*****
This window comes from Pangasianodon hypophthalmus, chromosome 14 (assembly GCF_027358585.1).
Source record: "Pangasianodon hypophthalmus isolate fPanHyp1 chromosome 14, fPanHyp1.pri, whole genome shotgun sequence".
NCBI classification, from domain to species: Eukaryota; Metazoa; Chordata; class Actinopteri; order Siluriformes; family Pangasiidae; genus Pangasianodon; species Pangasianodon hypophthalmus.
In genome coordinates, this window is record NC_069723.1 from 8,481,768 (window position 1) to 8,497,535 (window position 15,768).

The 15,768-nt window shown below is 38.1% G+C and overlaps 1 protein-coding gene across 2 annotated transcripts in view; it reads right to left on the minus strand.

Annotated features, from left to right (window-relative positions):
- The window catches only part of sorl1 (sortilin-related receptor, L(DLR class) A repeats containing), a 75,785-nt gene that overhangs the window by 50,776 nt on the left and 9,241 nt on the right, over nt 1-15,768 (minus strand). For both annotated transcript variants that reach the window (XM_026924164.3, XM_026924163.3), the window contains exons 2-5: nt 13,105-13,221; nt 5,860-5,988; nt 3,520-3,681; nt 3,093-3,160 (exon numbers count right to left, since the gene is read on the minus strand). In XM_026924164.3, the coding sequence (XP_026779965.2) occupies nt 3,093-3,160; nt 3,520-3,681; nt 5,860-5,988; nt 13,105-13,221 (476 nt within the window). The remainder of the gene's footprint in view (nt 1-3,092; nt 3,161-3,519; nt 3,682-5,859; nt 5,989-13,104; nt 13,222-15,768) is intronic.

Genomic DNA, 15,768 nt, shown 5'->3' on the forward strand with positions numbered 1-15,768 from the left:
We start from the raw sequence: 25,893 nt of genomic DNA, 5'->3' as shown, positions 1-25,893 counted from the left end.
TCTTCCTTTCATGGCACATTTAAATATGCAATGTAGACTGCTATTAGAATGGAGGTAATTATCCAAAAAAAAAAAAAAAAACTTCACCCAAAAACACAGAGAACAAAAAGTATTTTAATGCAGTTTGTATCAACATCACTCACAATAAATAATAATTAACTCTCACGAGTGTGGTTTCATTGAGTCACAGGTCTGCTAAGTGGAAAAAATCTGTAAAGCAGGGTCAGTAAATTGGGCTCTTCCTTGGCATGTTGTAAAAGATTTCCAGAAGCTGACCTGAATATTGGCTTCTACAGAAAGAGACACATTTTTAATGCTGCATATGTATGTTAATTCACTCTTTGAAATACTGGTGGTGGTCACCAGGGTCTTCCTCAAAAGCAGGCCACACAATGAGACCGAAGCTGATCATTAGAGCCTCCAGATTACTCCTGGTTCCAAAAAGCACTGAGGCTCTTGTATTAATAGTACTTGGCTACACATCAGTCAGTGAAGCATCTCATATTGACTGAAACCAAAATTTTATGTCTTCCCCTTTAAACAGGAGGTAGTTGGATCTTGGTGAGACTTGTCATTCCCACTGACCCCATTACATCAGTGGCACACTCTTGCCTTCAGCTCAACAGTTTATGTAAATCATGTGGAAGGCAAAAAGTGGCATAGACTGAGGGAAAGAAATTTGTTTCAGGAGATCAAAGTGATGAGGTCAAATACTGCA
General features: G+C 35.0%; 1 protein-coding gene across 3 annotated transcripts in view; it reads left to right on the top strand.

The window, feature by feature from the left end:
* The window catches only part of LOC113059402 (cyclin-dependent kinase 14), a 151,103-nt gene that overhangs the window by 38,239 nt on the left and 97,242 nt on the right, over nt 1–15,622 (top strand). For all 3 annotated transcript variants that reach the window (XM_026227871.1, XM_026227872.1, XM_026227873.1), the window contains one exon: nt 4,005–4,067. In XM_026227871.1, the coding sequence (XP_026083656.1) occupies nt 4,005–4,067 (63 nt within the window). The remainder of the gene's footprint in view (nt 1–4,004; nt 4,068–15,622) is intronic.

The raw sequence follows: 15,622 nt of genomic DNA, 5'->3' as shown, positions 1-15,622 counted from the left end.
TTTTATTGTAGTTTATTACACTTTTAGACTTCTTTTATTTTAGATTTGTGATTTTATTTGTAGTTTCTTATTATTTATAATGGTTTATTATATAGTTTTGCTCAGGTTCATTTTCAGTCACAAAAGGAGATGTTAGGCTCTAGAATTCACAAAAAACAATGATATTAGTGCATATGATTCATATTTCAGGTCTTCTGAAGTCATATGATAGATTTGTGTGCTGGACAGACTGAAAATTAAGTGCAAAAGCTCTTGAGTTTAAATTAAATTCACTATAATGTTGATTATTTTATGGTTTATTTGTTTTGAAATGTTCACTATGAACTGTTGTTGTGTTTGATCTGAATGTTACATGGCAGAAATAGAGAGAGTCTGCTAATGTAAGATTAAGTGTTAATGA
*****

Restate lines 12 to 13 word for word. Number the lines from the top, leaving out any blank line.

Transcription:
The window, feature by feature from the left end:
* The window catches only part of LOC113059402 (cyclin-dependent kinase 14), a 151,103-nt gene that overhangs the window by 38,239 nt on the left and 97,242 nt on the right, over nt 1–15,622 (top strand). For all 3 annotated transcript variants that reach the window (XM_026227871.1, XM_026227872.1, XM_026227873.1), the window contains one exon: nt 4,005–4,067. In XM_026227871.1, the coding sequence (XP_026083656.1) occupies nt 4,005–4,067 (63 nt within the window). The remainder of the gene's footprint in view (nt 1–4,004; nt 4,068–15,622) is intronic.